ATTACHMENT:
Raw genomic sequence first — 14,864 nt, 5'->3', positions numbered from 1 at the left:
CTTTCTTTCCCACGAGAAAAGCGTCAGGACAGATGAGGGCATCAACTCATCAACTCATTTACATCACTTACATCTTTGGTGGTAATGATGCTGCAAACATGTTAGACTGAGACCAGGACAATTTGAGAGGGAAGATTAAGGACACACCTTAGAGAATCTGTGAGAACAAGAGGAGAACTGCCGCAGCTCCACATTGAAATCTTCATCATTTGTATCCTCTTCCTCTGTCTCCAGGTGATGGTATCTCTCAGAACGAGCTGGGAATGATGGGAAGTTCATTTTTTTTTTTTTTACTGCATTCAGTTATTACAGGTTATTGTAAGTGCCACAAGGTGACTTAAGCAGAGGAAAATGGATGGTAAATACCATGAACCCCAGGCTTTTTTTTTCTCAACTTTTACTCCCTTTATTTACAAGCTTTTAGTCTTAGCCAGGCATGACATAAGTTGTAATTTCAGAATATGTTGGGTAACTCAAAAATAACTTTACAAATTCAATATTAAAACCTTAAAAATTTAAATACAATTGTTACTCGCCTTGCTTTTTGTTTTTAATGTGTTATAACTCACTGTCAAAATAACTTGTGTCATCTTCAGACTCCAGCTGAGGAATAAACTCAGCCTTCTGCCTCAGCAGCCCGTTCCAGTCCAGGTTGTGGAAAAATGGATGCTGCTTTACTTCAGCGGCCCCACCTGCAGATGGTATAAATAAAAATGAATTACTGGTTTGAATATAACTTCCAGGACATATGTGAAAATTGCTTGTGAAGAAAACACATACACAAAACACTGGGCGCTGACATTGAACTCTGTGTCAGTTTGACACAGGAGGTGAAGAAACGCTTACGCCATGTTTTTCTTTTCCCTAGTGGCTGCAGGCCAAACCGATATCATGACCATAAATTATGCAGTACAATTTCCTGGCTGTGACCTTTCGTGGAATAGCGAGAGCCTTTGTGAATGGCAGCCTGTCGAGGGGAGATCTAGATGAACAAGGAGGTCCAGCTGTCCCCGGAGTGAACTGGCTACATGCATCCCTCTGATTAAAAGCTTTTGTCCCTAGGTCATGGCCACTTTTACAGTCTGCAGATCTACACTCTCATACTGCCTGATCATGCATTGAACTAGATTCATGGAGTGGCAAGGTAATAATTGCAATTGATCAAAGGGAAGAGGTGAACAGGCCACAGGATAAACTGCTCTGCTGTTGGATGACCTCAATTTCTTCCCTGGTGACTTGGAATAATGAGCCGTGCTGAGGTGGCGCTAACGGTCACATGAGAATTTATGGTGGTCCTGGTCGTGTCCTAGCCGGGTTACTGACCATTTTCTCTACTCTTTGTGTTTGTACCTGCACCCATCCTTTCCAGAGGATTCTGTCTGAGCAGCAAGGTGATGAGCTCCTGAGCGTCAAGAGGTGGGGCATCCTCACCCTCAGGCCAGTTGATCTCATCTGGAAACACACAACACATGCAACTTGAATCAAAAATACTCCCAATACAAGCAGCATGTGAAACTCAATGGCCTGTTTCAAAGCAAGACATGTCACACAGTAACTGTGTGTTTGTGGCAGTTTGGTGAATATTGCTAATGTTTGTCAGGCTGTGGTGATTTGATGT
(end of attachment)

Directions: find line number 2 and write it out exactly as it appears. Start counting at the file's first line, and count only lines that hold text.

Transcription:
CTTTCTTTCCCACGAGAAAAGCGTCAGGACAGATGAGGGCATCAACTCATCAACTCATTTACATCACTTACATCTTTGGTGGTAATGATGCTGCAAACATGTTAGACTGAGACCAGGACAATTTGAGAGGGAAGATTAAGGACACACCTTAGAGAATCTGTGAGAACAAGAGGAGAACTGCCGCAGCTCCACATTGAAATCTTCATCATTTGTATCCTCTTCCTCTGTCTCCAGGTGATGGTATCTCTCAGAACGAGCTGGGAATGATGGGAAGTTCATTTTTTTTTTTTTTACTGCATTCAGTTATTACAGGTTATTGTAAGTGCCACAAGGTGACTTAAGCAGAGGAAAATGGATGGTAAATACCATGAACCCCAGGCTTTTTTTTTCTCAACTTTTACTCCCTTTATTTACAAGCTTTTAGTCTTAGCCAGGCATGACATAAGTTGTAATTTCAGAATATGTTGGGTAACTCAAAAATAACTTTACAAATTCAATATTAAAACCTTAAAAATTTAAATACAATTGTTACTCGCCTTGCTTTTTGTTTTTAATGTGTTATAACTCACTGTCAAAATAACTTGTGTCATCTTCAGACTCCAGCTGAGGAATAAACTCAGCCTTCTGCCTCAGCAGCCCGTTCCAGTCCAGGTTGTGGAAAAATGGATGCTGCTTTACTTCAGCGGCCCCACCTGCAGATGGTATAAATAAAAATGAATTACTGGTTTGAATATAACTTCCAGGACATATGTGAAAATTGCTTGTGAAGAAAACACATACACAAAACACTGGGCGCTGACATTGAACTCTGTGTCAGTTTGACACAGGAGGTGAAGAAACGCTTACGCCATGTTTTTCTTTTCCCTAGTGGCTGCAGGCCAAACCGATATCATGACCATAAATTATGCAGTACAATTTCCTGGCTGTGACCTTTCGTGGAATAGCGAGAGCCTTTGTGAATGGCAGCCTGTCGAGGGGAGATCTAGATGAACAAGGAGGTCCAGCTGTCCCCGGAGTGAACTGGCTACATGCATCCCTCTGATTAAAAGCTTTTGTCCCTAGGTCATGGCCACTTTTACAGTCTGCAGATCTACACTCTCATACTGCCTGATCATGCATTGAACTAGATTCATGGAGTGGCAAGGTAATAATTGCAATTGATCAAAGGGAAGAGGTGAACAGGCCACAGGATAAACTGCTCTGCTGTTGGATGACCTCAATTTCTTCCCTGGTGACTTGGAATAATGAGCCGTGCTGAGGTGGCGCTAACGGTCACATGAGAATTTATGGTGGTCCTGGTCGTGTCCTAGCCGGGTTACTGACCATTTTCTCTACTCTTTGTGTTTGTACCTGCACCCATCCTTTCCAGAGGATTCTGTCTGAGCAGCAAGGTGATGAGCTCCTGAGCGTCAAGAGGTGGGGCATCCTCACCCTCAGGCCAGTTGATCTCATCTGGAAACACACAACACATGCAACTTGAATCAAAAATACTCCCAATACAAGCAGCATGTGAAACTCAATGGCCTGTTTCAAAGCAAGACATGTCACACAGTAACTGTGTGTTTGTGGCAGTTTGGTGAATATTGCTAATGTTTGTCAGGCTGTGGTGATTTGATGT